Saturday, January 30, 2010

Box-Office Formula

Today's blog was inspired by Patrick Goldstein's "Is This a Box-Office Record with an *?" article in the Los Angeles Times this morning.

. . .

Mr. Goldstein, I agree that the system for ranking he All-time Box Office champs is flawed. The one we have can go on -- it has my permission, but it would be really pleasant to have the 'other' ranking.

But the ranking should not be based simply on attendance.

Here is the problem with that. Attendance based on the 'kind of release' -- re-release, released to the dollar-a-ticket movie theaters, re-mix, director's cut -- All of these releases that some movies go through actually have different dollar amounts associated with the ticket value based on when they were released and to what chains.

If it were possible, what would be best is to include the inflation amounts over time -- spending a dollar to see a movie in 1930 (if you could spend that much, back then for a ticket) supposedly would be equivalent to spending 20 to 30 dollars today to see the same movie.

So, ideally the list would come up with its ticket value, overseas and domestic, based on something like this:

attendance * ticket_value(depending on release-type) * percentage_based_on_inflation( based on year) = real money spent (compared to current year)


attendance * (ticket_value * inflation) = box_office


A * (TI) = BO

I'd LOVE to see that list.

Sunday, January 24, 2010

Awards Season!

Well, another annual Awards Season is upon us. We've spent all of the budget money from fiscal 2009, and now, it's time to review and see if we did anything right in spite of the Recession we're still in.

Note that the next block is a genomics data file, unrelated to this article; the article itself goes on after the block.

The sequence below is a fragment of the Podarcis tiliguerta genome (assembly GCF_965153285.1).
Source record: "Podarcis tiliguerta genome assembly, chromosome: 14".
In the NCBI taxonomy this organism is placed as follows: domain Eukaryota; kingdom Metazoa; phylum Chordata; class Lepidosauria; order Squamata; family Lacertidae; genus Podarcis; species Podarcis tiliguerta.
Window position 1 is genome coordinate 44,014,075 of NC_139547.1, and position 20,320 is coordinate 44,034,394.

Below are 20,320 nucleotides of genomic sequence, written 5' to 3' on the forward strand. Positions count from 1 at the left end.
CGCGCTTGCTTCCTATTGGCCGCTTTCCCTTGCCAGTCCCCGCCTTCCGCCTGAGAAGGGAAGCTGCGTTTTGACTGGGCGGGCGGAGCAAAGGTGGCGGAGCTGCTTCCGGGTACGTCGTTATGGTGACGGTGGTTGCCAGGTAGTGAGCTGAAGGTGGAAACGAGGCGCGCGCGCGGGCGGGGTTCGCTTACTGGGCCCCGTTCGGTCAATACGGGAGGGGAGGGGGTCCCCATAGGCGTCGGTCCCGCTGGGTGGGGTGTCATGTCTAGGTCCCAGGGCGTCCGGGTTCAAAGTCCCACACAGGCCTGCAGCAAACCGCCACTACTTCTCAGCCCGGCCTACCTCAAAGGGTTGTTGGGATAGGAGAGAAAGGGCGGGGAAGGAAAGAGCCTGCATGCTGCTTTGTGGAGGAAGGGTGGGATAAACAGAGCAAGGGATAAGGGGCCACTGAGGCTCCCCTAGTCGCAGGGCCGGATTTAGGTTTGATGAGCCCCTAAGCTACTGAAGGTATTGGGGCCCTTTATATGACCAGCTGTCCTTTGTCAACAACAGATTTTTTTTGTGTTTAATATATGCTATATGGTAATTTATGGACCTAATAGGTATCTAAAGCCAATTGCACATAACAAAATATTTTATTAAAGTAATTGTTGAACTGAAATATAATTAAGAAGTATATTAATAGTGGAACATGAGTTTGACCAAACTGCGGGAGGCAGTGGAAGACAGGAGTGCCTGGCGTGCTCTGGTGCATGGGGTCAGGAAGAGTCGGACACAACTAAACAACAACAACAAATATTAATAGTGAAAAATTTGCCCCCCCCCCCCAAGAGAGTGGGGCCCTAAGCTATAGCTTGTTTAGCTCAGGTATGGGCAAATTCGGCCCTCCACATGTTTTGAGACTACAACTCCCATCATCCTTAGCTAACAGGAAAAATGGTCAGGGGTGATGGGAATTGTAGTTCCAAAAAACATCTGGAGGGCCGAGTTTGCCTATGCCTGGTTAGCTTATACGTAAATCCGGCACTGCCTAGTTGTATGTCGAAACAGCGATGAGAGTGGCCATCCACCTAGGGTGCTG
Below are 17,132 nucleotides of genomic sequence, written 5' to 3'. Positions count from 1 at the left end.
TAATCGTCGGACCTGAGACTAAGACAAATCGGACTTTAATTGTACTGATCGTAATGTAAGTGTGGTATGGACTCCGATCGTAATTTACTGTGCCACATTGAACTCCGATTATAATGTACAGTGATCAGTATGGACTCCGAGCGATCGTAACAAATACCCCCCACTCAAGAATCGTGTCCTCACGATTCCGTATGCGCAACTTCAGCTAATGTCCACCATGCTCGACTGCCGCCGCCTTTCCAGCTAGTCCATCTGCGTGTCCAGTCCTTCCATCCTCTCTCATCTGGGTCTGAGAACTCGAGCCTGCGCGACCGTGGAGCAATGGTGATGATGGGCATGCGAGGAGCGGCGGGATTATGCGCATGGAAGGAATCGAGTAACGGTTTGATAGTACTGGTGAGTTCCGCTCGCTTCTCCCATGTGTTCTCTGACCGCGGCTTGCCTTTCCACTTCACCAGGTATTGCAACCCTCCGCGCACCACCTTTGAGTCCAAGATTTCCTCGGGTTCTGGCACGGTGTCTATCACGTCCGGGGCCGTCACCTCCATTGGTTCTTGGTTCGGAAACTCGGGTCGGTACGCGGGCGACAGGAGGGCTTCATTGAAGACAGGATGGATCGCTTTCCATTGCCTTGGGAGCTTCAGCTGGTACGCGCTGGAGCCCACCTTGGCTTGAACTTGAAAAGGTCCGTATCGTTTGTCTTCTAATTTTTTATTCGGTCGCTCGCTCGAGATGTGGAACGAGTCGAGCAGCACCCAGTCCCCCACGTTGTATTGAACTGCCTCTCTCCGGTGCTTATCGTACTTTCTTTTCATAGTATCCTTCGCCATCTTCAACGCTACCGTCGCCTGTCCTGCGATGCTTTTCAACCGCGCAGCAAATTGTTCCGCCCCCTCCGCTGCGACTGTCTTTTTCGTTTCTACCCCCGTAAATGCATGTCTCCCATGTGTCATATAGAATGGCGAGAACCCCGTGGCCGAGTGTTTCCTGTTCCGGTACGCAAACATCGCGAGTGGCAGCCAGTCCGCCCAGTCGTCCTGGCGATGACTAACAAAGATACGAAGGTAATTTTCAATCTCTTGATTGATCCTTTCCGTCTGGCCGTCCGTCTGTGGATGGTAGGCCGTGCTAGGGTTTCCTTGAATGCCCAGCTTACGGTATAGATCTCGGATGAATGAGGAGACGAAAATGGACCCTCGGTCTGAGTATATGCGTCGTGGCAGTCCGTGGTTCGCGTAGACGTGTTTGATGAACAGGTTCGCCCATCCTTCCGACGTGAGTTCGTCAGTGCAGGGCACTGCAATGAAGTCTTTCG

I can tell you right off the bat that the Academy of Motion Picture Arts and Sciences could not have picked a worse year (Well, maybe 2001) for deciding to expand the nominees for Best Picture to ten from the traditional five. Recently, I reviewed all of the titles and off the top of my head, I could think of three that might be worthy from everything I had viewed in the last year.

With paper and pen, I improved this to five. With a review of all the screeners I had watched, I got this number to six. After some talking with other filmmakers, I realized that there were some pictures that I had not seen and did not have screeners for, so, I watched these. It didn't help.

I will heartily reccomend that we return to the traditional five Best Picture availabilities for next year and stay there. It's worked well this long and frankly, I don't remember the reason for going to the double-five number. Perhaps a review is in order.

Anyway, keep your head above water and don't try to really watch more than three award shows this season. If you do, it's likely that your head will implode from all the vaccuous speculation and mind-numbing conversation about "who's wearing who."